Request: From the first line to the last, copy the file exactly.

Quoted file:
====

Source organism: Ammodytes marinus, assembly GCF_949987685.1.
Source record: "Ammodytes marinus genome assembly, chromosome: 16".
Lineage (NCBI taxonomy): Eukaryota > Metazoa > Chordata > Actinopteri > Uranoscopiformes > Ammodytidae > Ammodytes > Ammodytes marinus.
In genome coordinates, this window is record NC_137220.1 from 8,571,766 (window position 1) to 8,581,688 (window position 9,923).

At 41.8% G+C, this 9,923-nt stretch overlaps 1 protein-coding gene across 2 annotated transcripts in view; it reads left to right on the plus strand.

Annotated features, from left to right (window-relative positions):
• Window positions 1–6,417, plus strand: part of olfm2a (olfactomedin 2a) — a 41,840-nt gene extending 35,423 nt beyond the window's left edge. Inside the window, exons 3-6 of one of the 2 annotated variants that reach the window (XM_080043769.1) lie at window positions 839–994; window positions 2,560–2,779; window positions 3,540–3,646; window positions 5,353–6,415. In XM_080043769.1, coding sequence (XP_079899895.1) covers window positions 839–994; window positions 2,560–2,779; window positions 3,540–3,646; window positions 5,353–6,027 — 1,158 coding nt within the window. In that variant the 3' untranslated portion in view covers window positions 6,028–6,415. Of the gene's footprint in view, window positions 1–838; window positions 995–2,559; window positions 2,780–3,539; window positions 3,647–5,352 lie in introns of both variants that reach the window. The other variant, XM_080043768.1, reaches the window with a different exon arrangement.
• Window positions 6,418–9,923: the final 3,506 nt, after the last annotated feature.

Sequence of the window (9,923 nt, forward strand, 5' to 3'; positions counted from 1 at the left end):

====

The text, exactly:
Source organism: Ammodytes marinus, assembly GCF_949987685.1.
Source record: "Ammodytes marinus genome assembly, chromosome: 16".
Lineage (NCBI taxonomy): Eukaryota > Metazoa > Chordata > Actinopteri > Uranoscopiformes > Ammodytidae > Ammodytes > Ammodytes marinus.
In genome coordinates, this window is record NC_137220.1 from 8,571,766 (window position 1) to 8,581,688 (window position 9,923).

At 41.8% G+C, this 9,923-nt stretch overlaps 1 protein-coding gene across 2 annotated transcripts in view; it reads left to right on the plus strand.

Annotated features, from left to right (window-relative positions):
• Window positions 1–6,417, plus strand: part of olfm2a (olfactomedin 2a) — a 41,840-nt gene extending 35,423 nt beyond the window's left edge. Inside the window, exons 3-6 of one of the 2 annotated variants that reach the window (XM_080043769.1) lie at window positions 839–994; window positions 2,560–2,779; window positions 3,540–3,646; window positions 5,353–6,415. In XM_080043769.1, coding sequence (XP_079899895.1) covers window positions 839–994; window positions 2,560–2,779; window positions 3,540–3,646; window positions 5,353–6,027 — 1,158 coding nt within the window. In that variant the 3' untranslated portion in view covers window positions 6,028–6,415. Of the gene's footprint in view, window positions 1–838; window positions 995–2,559; window positions 2,780–3,539; window positions 3,647–5,352 lie in introns of both variants that reach the window. The other variant, XM_080043768.1, reaches the window with a different exon arrangement.
• Window positions 6,418–9,923: the final 3,506 nt, after the last annotated feature.

Sequence of the window (9,923 nt, forward strand, 5' to 3'; positions counted from 1 at the left end):